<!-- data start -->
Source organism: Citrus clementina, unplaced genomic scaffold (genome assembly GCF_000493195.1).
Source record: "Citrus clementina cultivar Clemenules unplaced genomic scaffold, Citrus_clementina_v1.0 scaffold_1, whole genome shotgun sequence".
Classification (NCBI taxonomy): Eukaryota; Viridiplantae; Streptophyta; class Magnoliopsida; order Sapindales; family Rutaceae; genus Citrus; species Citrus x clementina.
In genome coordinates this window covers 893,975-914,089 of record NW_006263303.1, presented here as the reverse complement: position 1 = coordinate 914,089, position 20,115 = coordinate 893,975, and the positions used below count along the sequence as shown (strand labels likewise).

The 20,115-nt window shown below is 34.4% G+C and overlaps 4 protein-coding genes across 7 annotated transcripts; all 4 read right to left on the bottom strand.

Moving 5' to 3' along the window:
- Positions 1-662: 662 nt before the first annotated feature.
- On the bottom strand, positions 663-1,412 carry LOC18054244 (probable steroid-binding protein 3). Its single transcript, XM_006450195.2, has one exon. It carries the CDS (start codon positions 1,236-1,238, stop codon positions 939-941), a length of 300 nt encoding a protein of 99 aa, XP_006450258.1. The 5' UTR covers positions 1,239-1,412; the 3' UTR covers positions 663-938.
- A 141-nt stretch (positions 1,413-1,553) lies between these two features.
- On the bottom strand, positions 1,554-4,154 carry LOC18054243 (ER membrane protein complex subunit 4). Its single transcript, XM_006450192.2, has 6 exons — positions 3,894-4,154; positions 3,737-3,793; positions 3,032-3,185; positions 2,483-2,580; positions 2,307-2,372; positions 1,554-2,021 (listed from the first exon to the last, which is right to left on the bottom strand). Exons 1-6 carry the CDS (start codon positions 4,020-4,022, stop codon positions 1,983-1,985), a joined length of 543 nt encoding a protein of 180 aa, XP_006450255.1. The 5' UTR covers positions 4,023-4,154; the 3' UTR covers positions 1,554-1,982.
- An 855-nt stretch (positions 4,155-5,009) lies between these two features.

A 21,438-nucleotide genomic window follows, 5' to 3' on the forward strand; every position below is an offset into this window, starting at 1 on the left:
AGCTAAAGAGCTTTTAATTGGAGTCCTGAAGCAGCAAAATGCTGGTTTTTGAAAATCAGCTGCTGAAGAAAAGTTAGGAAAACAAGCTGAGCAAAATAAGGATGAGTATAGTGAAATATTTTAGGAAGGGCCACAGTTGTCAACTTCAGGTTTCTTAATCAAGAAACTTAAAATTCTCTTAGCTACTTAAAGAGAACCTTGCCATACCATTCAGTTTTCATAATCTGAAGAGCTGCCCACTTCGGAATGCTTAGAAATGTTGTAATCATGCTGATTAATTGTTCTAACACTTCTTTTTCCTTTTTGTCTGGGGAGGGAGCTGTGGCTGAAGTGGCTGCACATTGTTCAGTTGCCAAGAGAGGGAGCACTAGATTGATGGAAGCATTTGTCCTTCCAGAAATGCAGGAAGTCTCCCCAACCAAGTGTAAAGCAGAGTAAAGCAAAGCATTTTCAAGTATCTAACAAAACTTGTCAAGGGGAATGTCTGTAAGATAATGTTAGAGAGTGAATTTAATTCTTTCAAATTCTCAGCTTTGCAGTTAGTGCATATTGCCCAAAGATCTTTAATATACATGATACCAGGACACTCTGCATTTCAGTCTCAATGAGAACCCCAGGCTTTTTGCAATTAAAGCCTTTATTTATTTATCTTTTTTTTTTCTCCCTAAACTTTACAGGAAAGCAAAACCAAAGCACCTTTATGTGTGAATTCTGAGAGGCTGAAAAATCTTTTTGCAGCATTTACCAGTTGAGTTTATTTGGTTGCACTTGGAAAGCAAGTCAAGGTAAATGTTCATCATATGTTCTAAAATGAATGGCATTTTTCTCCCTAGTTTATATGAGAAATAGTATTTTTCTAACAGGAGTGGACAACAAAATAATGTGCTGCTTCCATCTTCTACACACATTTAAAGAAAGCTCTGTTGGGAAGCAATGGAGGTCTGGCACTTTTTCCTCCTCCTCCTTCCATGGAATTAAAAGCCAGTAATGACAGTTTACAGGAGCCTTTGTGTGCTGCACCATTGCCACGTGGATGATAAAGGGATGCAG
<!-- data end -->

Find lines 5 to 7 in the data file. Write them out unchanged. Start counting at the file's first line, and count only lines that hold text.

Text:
The 20,115-nt window shown below is 34.4% G+C and overlaps 4 protein-coding genes across 7 annotated transcripts; all 4 read right to left on the bottom strand.

Moving 5' to 3' along the window:
- Positions 1-662: 662 nt before the first annotated feature.